Jan 23, 2019

Why cold weather doesn’t mean climate change is fake

United States
by
Sarah Gibbens
,
National Geographic
A pedestrian walks across the street in downtown Scranton, Pennsylvania January 20 after a major winter storm brought some of the coldest temperatures of the season and covered a large swath of the country in snow. It wreaked havoc on air travel and caused slick road conditions throughout New England. Photo: Butch Comegys, Times-Tribune via AP
A pedestrian walks across the street in downtown Scranton, Pennsylvania January 20 after a major winter storm brought some of the coldest temperatures of the season and covered a large swath of the country in snow. It wreaked havoc on air travel and caused slick road conditions throughout New England. Photo: Butch Comegys, Times-Tribune via AP

A record-breaking cold snap is relentlessly descending on parts of the U.S. this month. It spawned from a split polar vortex that sent cold, Arctic air across the continent.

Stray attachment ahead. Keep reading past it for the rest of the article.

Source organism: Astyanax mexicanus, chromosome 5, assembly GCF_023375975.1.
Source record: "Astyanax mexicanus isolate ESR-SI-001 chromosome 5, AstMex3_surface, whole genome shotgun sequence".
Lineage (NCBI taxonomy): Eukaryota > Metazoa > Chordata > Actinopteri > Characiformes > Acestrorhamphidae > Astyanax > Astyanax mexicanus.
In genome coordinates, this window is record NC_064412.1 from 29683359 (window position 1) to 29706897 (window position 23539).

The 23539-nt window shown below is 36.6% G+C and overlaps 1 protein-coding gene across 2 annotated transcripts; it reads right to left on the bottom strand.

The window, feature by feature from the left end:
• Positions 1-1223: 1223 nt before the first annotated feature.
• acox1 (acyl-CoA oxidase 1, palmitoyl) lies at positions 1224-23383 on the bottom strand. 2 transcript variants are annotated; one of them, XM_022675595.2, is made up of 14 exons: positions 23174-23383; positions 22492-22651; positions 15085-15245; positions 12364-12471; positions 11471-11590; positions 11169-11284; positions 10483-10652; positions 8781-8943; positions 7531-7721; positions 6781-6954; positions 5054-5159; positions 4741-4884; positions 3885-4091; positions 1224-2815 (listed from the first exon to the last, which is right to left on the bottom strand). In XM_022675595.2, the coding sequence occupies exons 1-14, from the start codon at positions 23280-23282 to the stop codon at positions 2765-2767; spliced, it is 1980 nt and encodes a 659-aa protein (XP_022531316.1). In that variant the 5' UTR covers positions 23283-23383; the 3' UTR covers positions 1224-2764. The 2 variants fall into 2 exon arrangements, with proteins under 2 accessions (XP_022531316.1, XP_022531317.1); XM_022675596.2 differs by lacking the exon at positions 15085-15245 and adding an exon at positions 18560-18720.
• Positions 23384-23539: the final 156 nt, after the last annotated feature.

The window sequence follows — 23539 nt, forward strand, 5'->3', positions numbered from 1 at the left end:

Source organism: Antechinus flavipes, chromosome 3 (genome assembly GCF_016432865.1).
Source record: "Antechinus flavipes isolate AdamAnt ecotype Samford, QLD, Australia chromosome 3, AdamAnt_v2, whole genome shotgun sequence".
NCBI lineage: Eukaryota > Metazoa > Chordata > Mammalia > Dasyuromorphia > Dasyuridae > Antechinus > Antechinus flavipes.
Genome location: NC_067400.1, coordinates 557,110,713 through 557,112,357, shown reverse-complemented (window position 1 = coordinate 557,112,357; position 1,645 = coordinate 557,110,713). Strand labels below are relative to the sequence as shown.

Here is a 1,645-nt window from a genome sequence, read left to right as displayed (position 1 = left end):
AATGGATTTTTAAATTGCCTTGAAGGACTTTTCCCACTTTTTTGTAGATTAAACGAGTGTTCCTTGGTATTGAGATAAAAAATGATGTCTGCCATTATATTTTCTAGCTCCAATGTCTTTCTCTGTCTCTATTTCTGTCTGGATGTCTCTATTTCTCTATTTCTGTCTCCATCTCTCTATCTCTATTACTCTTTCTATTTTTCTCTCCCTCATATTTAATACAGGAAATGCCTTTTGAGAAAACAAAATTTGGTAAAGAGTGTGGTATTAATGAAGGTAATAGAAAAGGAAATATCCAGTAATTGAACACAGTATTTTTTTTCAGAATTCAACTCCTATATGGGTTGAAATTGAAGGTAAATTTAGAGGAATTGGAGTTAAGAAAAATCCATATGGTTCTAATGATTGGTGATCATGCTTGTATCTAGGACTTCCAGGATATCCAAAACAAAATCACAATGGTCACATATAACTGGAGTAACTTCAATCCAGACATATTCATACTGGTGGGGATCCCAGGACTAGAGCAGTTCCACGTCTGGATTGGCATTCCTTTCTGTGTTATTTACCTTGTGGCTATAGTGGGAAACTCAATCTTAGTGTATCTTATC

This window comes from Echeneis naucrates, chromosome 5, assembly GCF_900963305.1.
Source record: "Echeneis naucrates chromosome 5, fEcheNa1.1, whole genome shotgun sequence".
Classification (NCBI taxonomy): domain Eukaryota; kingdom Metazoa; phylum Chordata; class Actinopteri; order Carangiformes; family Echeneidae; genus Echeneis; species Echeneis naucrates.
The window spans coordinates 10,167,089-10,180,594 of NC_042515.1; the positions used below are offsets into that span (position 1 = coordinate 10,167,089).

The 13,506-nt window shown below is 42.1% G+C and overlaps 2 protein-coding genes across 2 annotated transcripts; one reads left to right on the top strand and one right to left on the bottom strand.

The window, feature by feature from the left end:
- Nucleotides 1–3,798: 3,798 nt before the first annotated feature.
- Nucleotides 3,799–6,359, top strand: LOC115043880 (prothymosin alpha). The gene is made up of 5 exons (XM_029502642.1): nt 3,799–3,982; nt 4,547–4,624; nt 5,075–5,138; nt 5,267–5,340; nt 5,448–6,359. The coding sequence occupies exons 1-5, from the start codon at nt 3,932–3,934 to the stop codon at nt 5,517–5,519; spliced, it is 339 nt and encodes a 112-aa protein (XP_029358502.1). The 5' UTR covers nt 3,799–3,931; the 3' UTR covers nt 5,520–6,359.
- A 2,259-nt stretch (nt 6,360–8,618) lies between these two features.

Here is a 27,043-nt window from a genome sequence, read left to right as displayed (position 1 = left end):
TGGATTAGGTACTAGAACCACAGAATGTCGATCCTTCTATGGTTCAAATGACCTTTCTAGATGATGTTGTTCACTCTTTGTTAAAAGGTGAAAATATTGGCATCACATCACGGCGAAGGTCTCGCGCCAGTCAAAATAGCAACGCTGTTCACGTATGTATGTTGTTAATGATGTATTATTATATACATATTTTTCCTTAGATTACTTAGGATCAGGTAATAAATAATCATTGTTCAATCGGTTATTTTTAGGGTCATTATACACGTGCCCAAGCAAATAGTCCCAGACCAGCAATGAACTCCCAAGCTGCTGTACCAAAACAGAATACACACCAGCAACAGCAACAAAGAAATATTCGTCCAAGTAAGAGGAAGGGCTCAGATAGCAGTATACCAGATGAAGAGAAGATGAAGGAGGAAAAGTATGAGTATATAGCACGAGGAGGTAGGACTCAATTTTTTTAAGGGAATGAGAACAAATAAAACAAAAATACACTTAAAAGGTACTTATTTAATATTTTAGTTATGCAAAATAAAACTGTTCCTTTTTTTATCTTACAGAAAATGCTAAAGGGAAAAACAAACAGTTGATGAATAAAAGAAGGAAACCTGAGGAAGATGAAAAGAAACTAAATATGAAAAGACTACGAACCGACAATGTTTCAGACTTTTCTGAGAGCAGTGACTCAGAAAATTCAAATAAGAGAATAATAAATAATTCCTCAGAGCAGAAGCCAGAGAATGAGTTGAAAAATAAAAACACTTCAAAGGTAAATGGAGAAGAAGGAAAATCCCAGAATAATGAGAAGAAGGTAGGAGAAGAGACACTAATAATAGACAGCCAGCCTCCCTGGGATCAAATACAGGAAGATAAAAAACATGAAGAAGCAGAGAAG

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How do you explain a cold winter in a world that scientists say is getting hotter?

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As more Arctic air flows into southern regions, North America can expect to see harsher winters. That was the conclusion of a study published in 2017 in the journal Nature Geoscience. It found a link between warmer Arctic temperatures and colder North American winters. A separate study published in March of last year in the journal Nature Communications found the same link but predicted the northeastern portion of the U.S. would be particularly hard hit.

“Warm temperatures in the Arctic cause the jet stream to take these wild swings, and when it swings farther south, that causes cold air to reach farther south. These swings tend to hang around for awhile, so the weather we have in the eastern United States, whether it’s cold or warm, tends to stay with us longer," said study author Jennifer Francis in a press release.